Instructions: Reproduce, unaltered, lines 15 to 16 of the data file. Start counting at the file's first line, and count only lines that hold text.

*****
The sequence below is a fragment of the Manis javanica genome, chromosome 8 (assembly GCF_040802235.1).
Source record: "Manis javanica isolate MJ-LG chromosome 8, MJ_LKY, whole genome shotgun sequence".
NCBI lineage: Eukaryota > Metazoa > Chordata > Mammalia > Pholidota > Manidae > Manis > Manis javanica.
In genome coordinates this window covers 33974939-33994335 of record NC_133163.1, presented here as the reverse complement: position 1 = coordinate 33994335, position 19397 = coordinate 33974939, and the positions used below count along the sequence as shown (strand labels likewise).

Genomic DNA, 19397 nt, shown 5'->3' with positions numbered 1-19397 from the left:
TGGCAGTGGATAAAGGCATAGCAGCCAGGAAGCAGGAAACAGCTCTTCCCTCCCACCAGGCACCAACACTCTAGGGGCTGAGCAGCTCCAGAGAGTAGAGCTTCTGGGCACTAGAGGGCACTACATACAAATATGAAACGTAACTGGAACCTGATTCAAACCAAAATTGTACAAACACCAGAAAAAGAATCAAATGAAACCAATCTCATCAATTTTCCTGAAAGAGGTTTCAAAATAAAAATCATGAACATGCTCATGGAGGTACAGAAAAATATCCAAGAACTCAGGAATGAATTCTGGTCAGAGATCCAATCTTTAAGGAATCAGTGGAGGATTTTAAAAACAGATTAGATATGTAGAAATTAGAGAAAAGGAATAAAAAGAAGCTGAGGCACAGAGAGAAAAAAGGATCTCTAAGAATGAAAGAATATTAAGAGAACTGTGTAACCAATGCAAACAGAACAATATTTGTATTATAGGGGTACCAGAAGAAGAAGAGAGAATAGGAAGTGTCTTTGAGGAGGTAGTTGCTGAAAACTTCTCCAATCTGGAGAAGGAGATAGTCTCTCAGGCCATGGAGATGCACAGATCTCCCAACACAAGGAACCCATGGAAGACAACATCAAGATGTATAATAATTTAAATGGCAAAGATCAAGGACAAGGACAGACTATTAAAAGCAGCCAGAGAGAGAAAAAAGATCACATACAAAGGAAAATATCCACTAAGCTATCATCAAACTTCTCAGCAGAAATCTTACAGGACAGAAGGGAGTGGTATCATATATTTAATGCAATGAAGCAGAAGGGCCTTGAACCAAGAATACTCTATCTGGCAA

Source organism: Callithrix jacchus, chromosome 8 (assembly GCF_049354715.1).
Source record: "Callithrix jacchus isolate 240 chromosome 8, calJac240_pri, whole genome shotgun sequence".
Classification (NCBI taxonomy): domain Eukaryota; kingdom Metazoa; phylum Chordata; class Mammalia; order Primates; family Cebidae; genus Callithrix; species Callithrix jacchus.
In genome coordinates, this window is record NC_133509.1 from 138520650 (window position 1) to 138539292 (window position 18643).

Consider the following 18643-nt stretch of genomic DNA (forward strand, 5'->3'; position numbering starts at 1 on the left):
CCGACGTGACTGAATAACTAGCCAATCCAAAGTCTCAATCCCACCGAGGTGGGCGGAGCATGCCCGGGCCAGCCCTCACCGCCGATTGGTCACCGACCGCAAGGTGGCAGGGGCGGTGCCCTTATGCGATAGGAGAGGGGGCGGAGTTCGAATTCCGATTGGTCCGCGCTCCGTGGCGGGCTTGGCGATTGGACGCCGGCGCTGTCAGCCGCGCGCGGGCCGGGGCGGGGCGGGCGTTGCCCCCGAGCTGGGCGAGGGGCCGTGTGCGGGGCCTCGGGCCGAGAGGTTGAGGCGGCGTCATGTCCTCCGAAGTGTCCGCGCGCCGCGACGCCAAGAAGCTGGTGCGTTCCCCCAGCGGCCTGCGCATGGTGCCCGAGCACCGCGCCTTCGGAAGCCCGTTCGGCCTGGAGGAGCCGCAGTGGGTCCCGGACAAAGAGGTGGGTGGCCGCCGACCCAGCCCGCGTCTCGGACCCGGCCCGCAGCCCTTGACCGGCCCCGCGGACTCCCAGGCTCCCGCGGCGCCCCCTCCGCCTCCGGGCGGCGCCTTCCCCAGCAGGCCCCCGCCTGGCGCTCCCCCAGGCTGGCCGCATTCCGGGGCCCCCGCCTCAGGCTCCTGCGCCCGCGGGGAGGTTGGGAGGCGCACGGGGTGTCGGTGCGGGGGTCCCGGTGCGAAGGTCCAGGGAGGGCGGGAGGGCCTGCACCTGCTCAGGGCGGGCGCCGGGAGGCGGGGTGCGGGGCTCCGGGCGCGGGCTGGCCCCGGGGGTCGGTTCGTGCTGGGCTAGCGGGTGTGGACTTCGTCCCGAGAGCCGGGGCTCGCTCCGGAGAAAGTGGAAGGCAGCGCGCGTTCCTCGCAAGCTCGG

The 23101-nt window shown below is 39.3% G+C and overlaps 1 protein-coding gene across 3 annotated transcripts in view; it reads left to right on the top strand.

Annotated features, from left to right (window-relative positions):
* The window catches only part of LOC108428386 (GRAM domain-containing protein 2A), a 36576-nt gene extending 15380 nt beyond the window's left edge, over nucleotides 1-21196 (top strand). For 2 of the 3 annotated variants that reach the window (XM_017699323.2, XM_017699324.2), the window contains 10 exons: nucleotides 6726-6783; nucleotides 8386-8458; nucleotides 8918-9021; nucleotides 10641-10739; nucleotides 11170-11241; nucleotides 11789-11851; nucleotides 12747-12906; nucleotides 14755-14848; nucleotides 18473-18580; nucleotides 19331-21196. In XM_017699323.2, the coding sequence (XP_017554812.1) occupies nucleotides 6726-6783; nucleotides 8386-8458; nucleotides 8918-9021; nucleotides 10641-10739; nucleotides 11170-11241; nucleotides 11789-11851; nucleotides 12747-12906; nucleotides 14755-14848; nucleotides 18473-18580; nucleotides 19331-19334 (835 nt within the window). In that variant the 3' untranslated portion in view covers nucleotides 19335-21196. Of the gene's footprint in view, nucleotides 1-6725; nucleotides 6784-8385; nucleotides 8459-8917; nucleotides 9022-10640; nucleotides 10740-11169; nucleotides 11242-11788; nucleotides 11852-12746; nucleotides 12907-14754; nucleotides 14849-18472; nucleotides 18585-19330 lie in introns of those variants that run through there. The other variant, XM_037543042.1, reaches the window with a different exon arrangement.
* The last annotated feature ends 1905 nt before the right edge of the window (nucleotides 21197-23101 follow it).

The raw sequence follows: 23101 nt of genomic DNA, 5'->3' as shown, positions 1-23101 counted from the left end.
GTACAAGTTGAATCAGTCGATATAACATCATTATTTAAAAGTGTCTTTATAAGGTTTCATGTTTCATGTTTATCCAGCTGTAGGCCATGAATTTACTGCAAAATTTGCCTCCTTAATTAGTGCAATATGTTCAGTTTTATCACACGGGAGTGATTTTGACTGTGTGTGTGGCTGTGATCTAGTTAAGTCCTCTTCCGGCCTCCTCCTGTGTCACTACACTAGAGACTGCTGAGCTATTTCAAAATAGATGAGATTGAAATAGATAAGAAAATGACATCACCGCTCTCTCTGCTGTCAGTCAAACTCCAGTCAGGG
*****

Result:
* The window catches only part of LOC108428386 (GRAM domain-containing protein 2A), a 36576-nt gene extending 15380 nt beyond the window's left edge, over nucleotides 1-21196 (top strand). For 2 of the 3 annotated variants that reach the window (XM_017699323.2, XM_017699324.2), the window contains 10 exons: nucleotides 6726-6783; nucleotides 8386-8458; nucleotides 8918-9021; nucleotides 10641-10739; nucleotides 11170-11241; nucleotides 11789-11851; nucleotides 12747-12906; nucleotides 14755-14848; nucleotides 18473-18580; nucleotides 19331-21196. In XM_017699323.2, the coding sequence (XP_017554812.1) occupies nucleotides 6726-6783; nucleotides 8386-8458; nucleotides 8918-9021; nucleotides 10641-10739; nucleotides 11170-11241; nucleotides 11789-11851; nucleotides 12747-12906; nucleotides 14755-14848; nucleotides 18473-18580; nucleotides 19331-19334 (835 nt within the window). In that variant the 3' untranslated portion in view covers nucleotides 19335-21196. Of the gene's footprint in view, nucleotides 1-6725; nucleotides 6784-8385; nucleotides 8459-8917; nucleotides 9022-10640; nucleotides 10740-11169; nucleotides 11242-11788; nucleotides 11852-12746; nucleotides 12907-14754; nucleotides 14849-18472; nucleotides 18585-19330 lie in introns of those variants that run through there. The other variant, XM_037543042.1, reaches the window with a different exon arrangement.
* The last annotated feature ends 1905 nt before the right edge of the window (nucleotides 21197-23101 follow it).